Less than half of drivers are considering an electric vehicle or plug-in hybrid as their next vehicle, according to Department for Transport (Dft) research.
Forty-eight per cent of drivers are considering an ultra-low-emission vehicle next, with less than half of those people saying they were ‘very likely’ to do so. However, 82 per cent said that they would look to buy a car with low CO2 emissions.
The Times reports that ministers are pleased that the figures show motorists are willing to take positive action to reduce roadside emissions.
Electric vehicle uptake continues to be slow with a market share of less than six per cent. However, official figures from the Society for Motor Manufacturers and Traders show sales of alternatively fuelled vehicles are up more than 14 per cent so far this year compared with 2018.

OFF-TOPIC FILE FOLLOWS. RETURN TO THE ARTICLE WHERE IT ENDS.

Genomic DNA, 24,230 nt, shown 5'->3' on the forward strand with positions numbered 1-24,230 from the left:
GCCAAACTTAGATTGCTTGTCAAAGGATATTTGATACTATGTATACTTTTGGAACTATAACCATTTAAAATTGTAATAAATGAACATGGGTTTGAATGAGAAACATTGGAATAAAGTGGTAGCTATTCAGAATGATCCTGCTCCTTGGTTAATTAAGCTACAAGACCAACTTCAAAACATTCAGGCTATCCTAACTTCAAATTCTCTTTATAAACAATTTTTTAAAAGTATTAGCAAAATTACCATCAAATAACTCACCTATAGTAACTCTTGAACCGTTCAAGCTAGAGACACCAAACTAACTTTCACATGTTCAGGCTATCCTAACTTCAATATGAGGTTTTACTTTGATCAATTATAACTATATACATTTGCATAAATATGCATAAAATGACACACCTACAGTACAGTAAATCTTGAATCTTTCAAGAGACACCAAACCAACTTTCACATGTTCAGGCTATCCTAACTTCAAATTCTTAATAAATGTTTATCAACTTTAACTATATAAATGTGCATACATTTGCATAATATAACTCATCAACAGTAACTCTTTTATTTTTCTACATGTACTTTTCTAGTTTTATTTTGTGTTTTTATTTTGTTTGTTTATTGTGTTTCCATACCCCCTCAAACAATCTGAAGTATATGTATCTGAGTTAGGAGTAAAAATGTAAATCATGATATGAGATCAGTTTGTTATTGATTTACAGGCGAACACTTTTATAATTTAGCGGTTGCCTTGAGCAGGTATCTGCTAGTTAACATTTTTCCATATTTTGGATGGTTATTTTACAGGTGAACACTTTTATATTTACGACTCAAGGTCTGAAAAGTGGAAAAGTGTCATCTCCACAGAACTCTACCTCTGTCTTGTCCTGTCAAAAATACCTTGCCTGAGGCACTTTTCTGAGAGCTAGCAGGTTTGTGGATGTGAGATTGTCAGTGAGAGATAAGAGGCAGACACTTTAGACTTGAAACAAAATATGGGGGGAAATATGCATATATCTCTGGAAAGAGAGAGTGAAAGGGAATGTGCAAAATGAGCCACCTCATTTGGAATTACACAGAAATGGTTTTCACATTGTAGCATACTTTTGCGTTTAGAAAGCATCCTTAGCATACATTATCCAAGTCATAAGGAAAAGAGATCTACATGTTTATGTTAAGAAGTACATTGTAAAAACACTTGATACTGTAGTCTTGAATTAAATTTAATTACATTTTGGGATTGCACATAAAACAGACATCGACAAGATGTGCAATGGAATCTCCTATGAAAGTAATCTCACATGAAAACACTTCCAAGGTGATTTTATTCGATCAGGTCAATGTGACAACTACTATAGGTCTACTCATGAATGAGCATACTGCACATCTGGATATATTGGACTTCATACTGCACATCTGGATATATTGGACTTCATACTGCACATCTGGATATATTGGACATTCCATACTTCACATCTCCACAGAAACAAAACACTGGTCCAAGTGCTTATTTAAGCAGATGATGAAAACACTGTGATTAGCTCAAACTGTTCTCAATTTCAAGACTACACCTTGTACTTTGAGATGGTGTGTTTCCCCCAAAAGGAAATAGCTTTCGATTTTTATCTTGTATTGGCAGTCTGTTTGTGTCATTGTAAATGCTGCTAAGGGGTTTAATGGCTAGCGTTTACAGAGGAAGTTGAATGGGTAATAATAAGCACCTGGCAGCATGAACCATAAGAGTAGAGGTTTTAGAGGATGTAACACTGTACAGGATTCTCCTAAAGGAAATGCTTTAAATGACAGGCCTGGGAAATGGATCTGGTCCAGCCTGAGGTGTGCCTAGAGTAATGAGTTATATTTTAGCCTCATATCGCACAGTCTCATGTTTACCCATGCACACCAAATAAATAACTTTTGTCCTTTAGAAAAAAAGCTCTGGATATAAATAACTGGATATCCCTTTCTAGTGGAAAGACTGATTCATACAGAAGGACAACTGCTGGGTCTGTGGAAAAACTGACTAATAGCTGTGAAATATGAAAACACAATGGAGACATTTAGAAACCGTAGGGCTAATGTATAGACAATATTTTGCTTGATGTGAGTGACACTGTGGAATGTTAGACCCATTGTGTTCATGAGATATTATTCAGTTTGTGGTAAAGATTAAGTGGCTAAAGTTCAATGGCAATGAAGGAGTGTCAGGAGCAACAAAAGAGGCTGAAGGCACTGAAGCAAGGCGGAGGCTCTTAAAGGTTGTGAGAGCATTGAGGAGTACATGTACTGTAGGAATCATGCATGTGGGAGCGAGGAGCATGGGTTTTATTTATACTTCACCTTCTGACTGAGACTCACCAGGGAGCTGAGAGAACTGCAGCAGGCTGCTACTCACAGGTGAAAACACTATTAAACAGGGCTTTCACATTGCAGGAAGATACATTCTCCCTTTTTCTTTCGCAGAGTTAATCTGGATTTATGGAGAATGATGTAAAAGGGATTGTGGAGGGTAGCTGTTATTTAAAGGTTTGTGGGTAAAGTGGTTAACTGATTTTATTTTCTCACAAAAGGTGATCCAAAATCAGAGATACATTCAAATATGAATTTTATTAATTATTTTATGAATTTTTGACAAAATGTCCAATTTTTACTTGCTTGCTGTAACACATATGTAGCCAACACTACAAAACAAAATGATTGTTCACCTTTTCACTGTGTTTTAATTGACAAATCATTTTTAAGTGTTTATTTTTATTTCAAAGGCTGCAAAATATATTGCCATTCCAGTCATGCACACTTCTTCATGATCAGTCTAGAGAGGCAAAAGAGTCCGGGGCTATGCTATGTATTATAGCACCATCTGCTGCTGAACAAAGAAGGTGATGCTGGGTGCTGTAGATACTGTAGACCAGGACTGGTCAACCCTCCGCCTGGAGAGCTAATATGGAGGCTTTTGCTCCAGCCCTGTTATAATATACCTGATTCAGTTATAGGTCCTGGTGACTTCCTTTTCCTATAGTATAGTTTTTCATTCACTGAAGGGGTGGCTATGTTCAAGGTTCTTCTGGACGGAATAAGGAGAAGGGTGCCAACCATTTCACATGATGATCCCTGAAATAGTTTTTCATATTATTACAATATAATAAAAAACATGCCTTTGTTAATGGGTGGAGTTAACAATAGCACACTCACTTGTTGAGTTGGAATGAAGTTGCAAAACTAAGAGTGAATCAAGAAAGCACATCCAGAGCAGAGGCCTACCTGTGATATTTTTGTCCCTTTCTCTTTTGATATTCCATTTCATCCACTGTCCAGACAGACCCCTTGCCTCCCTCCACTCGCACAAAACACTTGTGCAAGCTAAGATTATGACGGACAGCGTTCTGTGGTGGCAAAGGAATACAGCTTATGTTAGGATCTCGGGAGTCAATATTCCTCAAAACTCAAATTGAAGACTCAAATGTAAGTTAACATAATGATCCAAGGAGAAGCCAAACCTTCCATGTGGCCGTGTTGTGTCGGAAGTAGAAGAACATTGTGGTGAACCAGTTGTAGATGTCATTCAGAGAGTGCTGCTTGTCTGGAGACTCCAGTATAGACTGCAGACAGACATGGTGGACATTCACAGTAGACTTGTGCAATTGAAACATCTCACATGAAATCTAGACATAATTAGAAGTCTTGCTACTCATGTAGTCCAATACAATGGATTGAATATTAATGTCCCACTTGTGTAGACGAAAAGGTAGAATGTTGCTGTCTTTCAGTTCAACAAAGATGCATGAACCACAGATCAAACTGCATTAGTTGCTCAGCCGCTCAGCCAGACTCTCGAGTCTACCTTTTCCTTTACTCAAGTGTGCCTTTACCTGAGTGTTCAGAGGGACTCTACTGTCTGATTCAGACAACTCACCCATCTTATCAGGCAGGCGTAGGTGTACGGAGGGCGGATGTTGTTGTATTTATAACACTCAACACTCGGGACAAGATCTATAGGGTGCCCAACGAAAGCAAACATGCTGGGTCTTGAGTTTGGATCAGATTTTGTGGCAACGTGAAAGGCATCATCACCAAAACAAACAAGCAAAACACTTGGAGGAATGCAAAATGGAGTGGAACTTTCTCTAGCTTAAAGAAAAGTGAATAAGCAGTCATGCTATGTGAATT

The DfT figures have been released as part of its National Travel Attitudes Survey, which asked 1,384 UK adults about their opinions on various aspects of the transportation system.
It found that 76 per cent of respondents believe people should reduce their car use for the sake of the environment — a drastic increase compared with the 56 per cent who felt the same in 2015.
Other statistics showed that 43 per cent of people would be willing to reduce the number of car journeys they made to reduce their impact on the environment, but just 17 per cent would be willing to take fewer plane journeys.
Meanwhile, public conversation about ultra-low-emission zones being introduced in cities such as London appears to be affecting opinion about congestion. Sixty-eight per cent of respondents believe inner-city traffic is a serious problem, up from a low of 39 in 2012.